Maruti Gypsy is a name that is synonymous with off-roading and rally enthusiasts in India. The iconic, boxy styled SUV has pretty much remained unchanged since its launch in 1985. The Gypsy has also served the nation for the good part of the last 3 decades. It has been the go-to vehicle for the armed forces and police forces and has served in the Army, Navy, Air Force and still continues to serve the nation.
It has a cult following among off-roading, rally and automobile enthusiasts, despite lacking several creature comforts such as A/C and Power steering. The other reason being no-nonsense mechanicals that can be fixed easily and lack of electronics. Fewer electronics translates to fewer problems and failures.
Sadly though, Maruti has discontinued the production of Gypsy. In an official email communicated to its dealers, Maruti has informed that no production or dispatch of any variants of the Gypsy will happen further and has asked dealers not to take any new orders for the same. Maruti has to completely re-engineer the product from scratch to meet the upcoming safety regulations. Meagre sales figures is another reason that prevented Maruti from investing in R&D of its successor.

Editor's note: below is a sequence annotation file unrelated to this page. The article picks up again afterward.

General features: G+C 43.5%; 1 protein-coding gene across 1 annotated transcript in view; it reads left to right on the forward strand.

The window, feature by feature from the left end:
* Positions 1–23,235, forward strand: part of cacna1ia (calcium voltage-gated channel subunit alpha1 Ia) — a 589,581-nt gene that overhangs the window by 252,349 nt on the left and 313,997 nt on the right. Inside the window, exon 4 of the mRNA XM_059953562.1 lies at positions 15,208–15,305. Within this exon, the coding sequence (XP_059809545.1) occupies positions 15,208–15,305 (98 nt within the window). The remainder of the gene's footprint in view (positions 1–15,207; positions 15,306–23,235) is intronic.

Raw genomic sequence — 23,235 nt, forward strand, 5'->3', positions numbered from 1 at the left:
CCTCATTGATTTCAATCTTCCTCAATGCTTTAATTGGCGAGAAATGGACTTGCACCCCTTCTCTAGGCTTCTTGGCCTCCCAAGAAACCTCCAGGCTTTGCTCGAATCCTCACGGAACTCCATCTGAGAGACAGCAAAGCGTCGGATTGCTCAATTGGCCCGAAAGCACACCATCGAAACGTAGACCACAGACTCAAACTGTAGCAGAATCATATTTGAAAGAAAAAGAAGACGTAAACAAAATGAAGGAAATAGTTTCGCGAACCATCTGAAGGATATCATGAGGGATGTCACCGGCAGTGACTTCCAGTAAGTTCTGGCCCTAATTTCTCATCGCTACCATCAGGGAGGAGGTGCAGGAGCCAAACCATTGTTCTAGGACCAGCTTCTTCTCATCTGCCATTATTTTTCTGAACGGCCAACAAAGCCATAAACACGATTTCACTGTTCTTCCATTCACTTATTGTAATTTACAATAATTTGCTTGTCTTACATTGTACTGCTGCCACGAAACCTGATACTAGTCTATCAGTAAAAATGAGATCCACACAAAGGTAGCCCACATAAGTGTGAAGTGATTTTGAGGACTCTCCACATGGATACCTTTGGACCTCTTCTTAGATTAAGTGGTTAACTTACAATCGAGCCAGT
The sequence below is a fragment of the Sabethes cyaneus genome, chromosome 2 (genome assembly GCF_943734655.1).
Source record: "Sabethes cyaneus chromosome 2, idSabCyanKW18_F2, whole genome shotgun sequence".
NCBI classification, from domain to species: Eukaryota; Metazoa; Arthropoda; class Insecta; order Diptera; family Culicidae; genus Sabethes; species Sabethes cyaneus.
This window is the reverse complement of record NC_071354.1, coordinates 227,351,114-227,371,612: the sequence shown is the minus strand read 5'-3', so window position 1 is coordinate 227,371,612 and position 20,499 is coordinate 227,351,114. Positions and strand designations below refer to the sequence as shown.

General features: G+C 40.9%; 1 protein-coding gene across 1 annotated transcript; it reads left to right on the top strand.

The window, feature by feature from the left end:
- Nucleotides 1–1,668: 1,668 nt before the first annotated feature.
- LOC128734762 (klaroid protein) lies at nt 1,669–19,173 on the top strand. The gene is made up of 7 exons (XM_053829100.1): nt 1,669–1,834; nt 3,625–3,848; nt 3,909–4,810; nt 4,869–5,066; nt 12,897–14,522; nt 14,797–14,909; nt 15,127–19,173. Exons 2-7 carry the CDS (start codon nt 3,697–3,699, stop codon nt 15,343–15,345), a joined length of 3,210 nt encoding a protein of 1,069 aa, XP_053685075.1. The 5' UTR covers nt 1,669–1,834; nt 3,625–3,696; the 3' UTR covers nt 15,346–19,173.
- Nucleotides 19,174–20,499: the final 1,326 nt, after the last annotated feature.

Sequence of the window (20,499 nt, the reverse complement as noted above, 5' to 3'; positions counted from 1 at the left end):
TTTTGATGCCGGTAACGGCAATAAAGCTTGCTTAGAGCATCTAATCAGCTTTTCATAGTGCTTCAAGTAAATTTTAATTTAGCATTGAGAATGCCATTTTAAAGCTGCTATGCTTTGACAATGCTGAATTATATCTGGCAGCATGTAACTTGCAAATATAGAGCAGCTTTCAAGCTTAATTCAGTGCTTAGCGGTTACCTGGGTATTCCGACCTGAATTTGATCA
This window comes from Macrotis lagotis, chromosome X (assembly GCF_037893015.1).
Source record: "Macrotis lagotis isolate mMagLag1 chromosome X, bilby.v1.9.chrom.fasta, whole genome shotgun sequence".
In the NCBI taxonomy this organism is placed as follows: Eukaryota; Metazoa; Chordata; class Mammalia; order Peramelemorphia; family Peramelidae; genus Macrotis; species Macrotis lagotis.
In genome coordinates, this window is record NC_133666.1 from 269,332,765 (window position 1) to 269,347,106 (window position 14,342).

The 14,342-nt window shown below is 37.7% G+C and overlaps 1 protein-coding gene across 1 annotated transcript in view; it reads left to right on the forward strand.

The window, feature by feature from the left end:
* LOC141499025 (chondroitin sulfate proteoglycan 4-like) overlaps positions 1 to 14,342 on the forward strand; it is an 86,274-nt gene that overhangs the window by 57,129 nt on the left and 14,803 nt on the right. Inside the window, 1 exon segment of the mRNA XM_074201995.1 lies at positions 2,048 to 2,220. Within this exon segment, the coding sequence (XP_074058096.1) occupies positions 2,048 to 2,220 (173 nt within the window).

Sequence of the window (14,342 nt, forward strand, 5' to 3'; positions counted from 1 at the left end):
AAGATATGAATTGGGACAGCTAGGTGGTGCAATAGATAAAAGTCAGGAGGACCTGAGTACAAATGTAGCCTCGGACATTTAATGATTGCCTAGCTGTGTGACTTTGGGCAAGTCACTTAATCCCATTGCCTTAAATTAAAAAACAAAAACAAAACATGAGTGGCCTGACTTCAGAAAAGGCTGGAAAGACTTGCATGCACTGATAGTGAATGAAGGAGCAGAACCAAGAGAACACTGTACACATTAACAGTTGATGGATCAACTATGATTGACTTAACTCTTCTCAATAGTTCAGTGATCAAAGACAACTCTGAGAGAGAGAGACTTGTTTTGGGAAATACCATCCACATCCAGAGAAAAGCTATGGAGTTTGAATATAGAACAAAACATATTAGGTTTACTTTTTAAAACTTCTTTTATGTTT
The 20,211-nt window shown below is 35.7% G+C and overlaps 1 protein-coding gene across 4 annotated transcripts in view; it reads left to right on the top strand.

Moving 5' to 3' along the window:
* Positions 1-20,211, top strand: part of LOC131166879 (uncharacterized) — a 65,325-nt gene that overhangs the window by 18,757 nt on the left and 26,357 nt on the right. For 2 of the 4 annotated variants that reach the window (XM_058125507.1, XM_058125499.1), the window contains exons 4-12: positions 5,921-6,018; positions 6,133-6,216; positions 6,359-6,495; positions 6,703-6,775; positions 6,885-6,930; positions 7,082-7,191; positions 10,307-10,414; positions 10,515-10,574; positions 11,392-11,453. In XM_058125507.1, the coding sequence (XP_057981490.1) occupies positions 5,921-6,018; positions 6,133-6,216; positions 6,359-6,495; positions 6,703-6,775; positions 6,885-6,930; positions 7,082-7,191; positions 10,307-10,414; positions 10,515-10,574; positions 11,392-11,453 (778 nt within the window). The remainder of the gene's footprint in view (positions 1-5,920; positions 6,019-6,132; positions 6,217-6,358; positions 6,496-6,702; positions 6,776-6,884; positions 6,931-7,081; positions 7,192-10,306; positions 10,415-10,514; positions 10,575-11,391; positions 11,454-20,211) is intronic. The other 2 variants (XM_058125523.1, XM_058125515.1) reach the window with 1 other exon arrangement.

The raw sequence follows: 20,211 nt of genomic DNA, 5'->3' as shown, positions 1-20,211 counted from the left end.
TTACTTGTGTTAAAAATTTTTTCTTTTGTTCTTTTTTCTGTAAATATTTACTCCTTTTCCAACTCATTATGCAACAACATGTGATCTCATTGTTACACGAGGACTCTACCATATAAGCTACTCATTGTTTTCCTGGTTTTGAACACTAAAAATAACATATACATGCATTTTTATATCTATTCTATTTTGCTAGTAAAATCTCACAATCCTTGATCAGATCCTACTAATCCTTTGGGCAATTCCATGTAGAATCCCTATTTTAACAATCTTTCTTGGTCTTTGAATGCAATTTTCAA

A little history about the Gypsy
The Gypsy was the third car that Maruti launched after the Maruti 800 and The Omni. It is built on a ladder on chassis frame and is a rear wheel drive vehicle with the part-time 4-wheel drive system. The 4-wheel drive transfer case has both low and high ratios. At the time of launch, it came with a 1.0 Litre, carbureted engine. It was codenamed MG410. MG410 stands for Maruti Gypsy 4 Cylinder, 1.0 Litre engine. This engine developed 45 BHP and was mated to a 4-speed gearbox. Later, a wide track version was introduced where the track width was increased by 90mm. This was codenamed the MG410W, the W standing for wide track. The track width was increased to prevent the vehicle from toppling over. The wide track versions are easily recognizable by a more pronounced fender.
The year 1996 saw the Gypsy receiving the 1.3 Litre carbureted engine from Maruti Esteem. Power output increased to 60 BHP. This version was called “The Gypsy King” and was codenamed MG413W. The King also received visual upgrades in terms of different grill design and a pronounced bulge on the hood. In March 2000, the MPFI engine was introduced and power output increased to 80 BHP. It remained the same until the end of production in 2019.
The Gypsy King will forever be remembered as one the very best true-blue off-roader this country has ever seen. Goodbye King!
Image: Courtesy of Team-BHP
Cover Image: Courtesy of Maruti Suzuki India
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